Why Michael Moore's sacking as Scottish Secretary will weaken the No campaign

The Lib Dem was a formidable opponent because his measured, moderate unionism was difficult for the nationalists to deal with.

There’s nothing Alex Salmond loves more than a rammy with the Secretary of State for Scotland. Since he first became SNP leader in 1990, he’s seen a dozen of them come and go – and he has battled hard, over everything from devolution and Megrahi to additional powers and independence, against each one. So the news this morning that the understated Michael Moore has been replaced as Scottish Secretary, after three years in the job, by the combative Liberal Democrat chief whip Alistair Carmichael will have delighted the First Minister.

Moore was sacked because the Cabinet had grown anxious about his conciliatory approach to the independence referendum. In contrast to the belligerent tone adopted by most senior figures in the No campaign (see Phillip Hammond’s interview in the Daily Mail today), Moore made an effort to deal with the SNP on equal terms. It was a surprisingly effective strategy which helped undermine the nationalists’ view of Westminster as brittle, distant and uncompromising.

Moore also seemed to respect Scottish institutions – one reason, no doubt, the "Edinburgh Agreement" negotiations over the timing, format and legal basis of the referendum went relatively smoothly. Carmichael, on the other hand, comes from an entirely different school of unionism. In 2007, as the Liberal Democrats’ Scotland spokesman, he called for the Scottish Office to be abolished and absorbed into a new "Department for Nations and Regions". This sort of rhetoric only ever plays into SNP hands.

So what is the point of Carmichael’s appointment? By furiously exaggerating the potential economic pitfalls of independence, Better Together is already running the most relentlessly aggressive campaign it can. Granted, Moore was trounced by Nicola Sturgeon in a recent television debate, but there’s limit to how much staged media events influence public opinion.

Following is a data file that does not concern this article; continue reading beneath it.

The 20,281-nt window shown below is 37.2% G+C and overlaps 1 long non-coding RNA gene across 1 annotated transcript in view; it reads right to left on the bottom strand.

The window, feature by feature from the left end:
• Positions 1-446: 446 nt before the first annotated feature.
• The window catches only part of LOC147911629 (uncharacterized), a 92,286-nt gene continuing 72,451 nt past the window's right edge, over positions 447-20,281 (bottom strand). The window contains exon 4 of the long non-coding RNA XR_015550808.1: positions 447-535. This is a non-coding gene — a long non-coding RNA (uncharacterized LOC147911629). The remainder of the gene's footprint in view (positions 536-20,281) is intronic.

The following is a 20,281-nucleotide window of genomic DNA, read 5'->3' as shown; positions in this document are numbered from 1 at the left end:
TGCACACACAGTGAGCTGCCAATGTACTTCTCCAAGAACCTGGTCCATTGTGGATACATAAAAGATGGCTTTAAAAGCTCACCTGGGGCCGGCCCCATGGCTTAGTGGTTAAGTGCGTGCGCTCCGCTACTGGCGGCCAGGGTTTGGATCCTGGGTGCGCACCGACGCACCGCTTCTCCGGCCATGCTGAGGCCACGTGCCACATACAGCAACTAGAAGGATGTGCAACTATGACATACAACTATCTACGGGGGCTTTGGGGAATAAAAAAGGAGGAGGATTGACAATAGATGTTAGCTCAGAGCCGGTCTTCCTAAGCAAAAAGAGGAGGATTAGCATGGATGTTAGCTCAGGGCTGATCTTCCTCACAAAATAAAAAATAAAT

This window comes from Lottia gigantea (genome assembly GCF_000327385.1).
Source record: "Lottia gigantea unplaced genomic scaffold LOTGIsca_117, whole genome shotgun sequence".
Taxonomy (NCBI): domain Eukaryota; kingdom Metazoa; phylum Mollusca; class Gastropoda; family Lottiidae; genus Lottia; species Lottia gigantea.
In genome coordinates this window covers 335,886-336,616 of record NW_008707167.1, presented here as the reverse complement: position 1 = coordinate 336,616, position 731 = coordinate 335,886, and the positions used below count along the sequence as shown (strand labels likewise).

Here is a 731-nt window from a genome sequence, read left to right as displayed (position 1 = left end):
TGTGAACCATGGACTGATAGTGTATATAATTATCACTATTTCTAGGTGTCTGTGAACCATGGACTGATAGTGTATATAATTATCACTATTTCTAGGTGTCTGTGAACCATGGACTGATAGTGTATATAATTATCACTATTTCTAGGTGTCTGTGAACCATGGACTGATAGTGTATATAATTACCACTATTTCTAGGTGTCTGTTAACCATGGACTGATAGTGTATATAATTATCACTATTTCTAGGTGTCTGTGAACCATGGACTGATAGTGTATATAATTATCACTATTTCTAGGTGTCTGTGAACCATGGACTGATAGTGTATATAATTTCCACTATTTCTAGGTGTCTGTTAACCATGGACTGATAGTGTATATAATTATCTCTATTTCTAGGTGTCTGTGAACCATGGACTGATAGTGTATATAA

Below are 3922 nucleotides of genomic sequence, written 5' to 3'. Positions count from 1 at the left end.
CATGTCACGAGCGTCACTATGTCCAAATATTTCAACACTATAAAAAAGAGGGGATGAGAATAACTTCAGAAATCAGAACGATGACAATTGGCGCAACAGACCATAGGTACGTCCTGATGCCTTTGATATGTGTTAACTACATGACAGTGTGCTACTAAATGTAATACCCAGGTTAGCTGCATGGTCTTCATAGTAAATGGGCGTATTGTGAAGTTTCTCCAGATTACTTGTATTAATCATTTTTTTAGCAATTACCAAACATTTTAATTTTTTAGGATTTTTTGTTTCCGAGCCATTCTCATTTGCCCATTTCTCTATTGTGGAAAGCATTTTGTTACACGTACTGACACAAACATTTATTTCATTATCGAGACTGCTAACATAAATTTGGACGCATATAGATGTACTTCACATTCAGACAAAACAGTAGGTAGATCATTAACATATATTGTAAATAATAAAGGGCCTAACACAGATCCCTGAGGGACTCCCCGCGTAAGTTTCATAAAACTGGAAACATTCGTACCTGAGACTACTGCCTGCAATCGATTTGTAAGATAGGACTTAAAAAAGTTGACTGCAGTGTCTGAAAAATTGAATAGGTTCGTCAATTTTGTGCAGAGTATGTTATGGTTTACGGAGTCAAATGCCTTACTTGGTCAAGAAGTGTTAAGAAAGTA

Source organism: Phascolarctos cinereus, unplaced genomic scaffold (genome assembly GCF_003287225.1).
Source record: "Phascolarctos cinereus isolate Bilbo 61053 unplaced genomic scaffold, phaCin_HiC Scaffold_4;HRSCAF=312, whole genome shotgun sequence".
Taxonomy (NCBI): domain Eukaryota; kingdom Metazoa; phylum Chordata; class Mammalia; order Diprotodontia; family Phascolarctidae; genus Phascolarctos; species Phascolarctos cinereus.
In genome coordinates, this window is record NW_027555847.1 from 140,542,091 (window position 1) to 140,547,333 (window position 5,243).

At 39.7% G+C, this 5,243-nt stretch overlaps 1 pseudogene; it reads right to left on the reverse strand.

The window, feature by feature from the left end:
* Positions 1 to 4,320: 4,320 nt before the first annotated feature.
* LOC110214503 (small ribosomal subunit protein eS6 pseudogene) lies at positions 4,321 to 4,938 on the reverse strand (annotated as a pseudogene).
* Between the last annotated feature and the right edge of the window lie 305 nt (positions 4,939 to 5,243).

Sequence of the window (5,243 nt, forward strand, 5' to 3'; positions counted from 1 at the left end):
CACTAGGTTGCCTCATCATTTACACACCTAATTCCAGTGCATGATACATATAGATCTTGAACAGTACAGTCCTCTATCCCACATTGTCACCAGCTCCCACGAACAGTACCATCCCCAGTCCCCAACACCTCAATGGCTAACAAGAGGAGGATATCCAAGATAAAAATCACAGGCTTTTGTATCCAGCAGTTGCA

Moore’s sacking is a classic Westminster misreading of the Scottish situation. London is obsessed with the idea that a big hitter” is needed to "take on" Salmond. Yet quite apart from the fact that Carmichael is hardly a "big hitter", the First Minister relishes (and has a habit of winning) confrontations that allow him to pit plucky, populist Holyrood against the big, clunking fist of Whitehall. Moore was a formidable opponent because his measured, moderate unionism was difficult for the nationalists to deal with. For no good reason at all, the no campaign has just dumped one of its strongest cards.

Scottish Secretary Michael Moore waits to be interviewed by a local television crew in Galashiels, Scotland earlier today. Photograph: Getty Images.

James Maxwell is a Scottish political journalist. He is based between Scotland and London.

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Commons Confidential: What happened at Tom Watson's birthday party?

Finances, fair and foul – and why Keir Starmer is doing the time warp.